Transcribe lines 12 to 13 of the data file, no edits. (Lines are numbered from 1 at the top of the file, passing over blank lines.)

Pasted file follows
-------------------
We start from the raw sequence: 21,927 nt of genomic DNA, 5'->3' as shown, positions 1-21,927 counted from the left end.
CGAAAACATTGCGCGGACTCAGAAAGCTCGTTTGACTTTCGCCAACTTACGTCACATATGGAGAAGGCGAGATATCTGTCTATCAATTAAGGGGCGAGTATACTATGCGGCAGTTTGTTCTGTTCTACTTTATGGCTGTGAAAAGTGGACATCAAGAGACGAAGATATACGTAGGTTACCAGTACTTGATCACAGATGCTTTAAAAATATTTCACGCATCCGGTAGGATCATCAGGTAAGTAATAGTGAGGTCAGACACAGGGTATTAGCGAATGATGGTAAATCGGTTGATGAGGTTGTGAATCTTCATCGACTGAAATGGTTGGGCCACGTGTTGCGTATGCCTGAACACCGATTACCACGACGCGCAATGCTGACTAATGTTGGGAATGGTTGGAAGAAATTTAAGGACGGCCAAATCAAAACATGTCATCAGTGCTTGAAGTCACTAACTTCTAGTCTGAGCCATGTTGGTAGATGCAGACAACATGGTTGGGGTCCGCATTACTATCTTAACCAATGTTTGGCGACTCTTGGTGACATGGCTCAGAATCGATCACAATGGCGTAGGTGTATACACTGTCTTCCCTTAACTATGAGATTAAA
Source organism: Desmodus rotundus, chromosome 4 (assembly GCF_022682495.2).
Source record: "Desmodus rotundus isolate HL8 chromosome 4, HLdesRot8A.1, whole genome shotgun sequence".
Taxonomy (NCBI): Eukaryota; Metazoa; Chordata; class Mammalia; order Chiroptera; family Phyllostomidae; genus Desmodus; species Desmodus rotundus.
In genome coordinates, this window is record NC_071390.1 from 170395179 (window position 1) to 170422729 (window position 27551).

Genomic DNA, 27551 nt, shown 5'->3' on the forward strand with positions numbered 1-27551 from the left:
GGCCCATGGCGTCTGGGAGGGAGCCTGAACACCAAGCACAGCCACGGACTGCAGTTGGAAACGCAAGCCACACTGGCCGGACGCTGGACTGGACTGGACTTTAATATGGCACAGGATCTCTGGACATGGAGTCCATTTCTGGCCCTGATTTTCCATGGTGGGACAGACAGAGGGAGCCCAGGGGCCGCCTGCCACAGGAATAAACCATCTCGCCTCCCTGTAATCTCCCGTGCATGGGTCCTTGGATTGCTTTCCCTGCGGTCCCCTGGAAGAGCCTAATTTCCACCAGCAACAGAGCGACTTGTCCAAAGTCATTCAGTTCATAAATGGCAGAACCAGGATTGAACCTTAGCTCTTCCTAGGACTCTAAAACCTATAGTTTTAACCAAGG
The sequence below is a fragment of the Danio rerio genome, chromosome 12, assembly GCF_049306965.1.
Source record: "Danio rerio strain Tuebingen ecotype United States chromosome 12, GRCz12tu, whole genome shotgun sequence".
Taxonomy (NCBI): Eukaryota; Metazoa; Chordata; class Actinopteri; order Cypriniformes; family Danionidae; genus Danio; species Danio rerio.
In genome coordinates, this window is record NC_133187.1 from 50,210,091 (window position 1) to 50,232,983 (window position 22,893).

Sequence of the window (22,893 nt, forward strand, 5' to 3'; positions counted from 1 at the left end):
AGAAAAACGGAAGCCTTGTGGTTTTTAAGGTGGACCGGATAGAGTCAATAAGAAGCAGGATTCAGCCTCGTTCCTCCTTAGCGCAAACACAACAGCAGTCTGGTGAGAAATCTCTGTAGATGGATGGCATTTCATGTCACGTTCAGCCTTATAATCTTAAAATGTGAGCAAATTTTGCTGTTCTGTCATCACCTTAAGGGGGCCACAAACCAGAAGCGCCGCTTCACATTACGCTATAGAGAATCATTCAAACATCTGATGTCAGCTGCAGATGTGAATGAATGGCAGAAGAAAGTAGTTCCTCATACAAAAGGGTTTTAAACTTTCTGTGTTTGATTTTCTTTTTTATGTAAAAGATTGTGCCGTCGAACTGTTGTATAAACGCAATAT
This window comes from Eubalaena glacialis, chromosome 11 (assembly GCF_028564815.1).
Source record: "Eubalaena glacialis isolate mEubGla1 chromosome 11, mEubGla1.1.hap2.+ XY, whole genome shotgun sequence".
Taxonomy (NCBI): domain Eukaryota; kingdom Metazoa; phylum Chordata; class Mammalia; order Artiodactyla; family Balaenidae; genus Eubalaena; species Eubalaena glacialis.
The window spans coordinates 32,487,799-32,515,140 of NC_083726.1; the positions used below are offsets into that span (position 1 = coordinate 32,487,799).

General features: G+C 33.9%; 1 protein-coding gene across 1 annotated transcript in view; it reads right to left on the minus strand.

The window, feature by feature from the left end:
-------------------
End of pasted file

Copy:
In genome coordinates, this window is record NC_133187.1 from 50,210,091 (window position 1) to 50,232,983 (window position 22,893).

Sequence of the window (22,893 nt, forward strand, 5' to 3'; positions counted from 1 at the left end):